Alex Kallas, founder of Ag Pals, a nonprofit organization in San Diego, was the spokesman for the lunar greenhouse at the fair. Ag Pals presents educational programs to schools and organizations concerning agriculture and its importance to our environment.
“I was excited to be able to help the University of Arizona present this remarkable project. The concept has now moved from academia to the general public. That is exciting. At the fair, we met people who drove in from Arizona and northern California just to take a look at the greenhouse and learn more about it. It is always exciting when we can answer questions and help people gain a better understanding about the lunar greenhouse and how important recycling is on Earth and in space,” Kallas said.
“Knowledge gained from this project will have many benefits here on Earth,” Giacomelli added. “We are finding that there is great potential for this type of greenhouse to be added to a family's home to help provide clean air and fresh food. This could relieve some of the pressure on farmers to provide food for Earth's growing population. Gardening in greenhouses with controlled watering can help improve the sustainability of life on Earth. Controlled environments can also be a good location to grow plants used in the pharmaceutical industry. Gardening can become a part of a person's life and can give back so much.”
From the outside, the lunar greenhouse reminded me of a slinky. Its tubular shape was covered with a special plastic and a thermal blanket. The sealed aluminum door on one end of the greenhouse was opened, and I peeked inside. I saw rows of green vegetables growing hydroponically using a system of cables strung the length of the greenhouse from which sealed membrane envelopes filled with nutrient-rich water were hung. A variety of vegetables were growing in the envelopes. The water supply to the envelopes came from a 100-gallon tank, with a series of drip lines slowly adding nutrient-rich water to the plants on a continual basis. As crops are harvested, new ones are started.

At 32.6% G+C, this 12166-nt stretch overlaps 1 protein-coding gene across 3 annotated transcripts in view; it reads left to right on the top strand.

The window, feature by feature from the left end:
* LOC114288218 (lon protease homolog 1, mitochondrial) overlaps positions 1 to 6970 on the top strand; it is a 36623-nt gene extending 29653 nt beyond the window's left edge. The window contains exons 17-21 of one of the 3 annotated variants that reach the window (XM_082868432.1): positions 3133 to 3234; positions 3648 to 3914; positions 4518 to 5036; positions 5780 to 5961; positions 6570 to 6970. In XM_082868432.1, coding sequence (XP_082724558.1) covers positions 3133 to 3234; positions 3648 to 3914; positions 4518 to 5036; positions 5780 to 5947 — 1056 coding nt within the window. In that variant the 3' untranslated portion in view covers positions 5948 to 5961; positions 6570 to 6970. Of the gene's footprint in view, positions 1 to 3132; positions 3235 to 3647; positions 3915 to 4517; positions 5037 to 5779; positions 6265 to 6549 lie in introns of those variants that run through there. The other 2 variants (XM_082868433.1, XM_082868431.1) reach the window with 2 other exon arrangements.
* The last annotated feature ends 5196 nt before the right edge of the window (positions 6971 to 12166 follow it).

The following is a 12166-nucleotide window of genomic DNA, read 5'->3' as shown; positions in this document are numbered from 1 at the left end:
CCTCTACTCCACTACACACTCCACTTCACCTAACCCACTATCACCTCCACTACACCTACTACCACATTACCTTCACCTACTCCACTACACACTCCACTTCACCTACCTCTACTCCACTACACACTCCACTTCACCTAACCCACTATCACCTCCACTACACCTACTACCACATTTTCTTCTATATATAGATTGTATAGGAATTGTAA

Giacomelli said, “Another positive benefit of the lunar greenhouse for lunar missions would be the reduction of food, water, etc., carried on board the space vehicle to feed the astronauts. Instead of carrying thousands of pounds of food supplies, packets of seeds, as much fertilizer as the weight of each astronaut, water to start the greenhouse, and a lightweight greenhouse system would be carried. The greenhouse can be folded down to 1 meter. When open, it expands to 5.5 meters in length and 2.1 meters in height.”
After a long day of moonwalks, astronauts could spend time harvesting in the greenhouse as a way to relax and enjoy a bit of nature from back home. However, the gardening system is all computerized and controlled from Earth, so is self-maintaining.
In the future, using the controlled environment of greenhouses for farming here on Earth could be one means of protecting the Earth's water resources. Drip line irrigation could save significant amounts of water which are normally lost using traditional irrigation. Traditional irrigation methods work best for certain crops, but farmers in the future will be taking many lessons learned from outer space gardening and applying them to their operations in order to best utilize our limited water and land resources. The UA lunar greenhouse definitely proves that gardening really can be “out of this world.”
Karen Bowen is a master gardener and member of Yuma Garden Club. This column is sponsored by the Federated Garden Clubs of Yuma. For more information, go to gardeningfun.vpweb.com.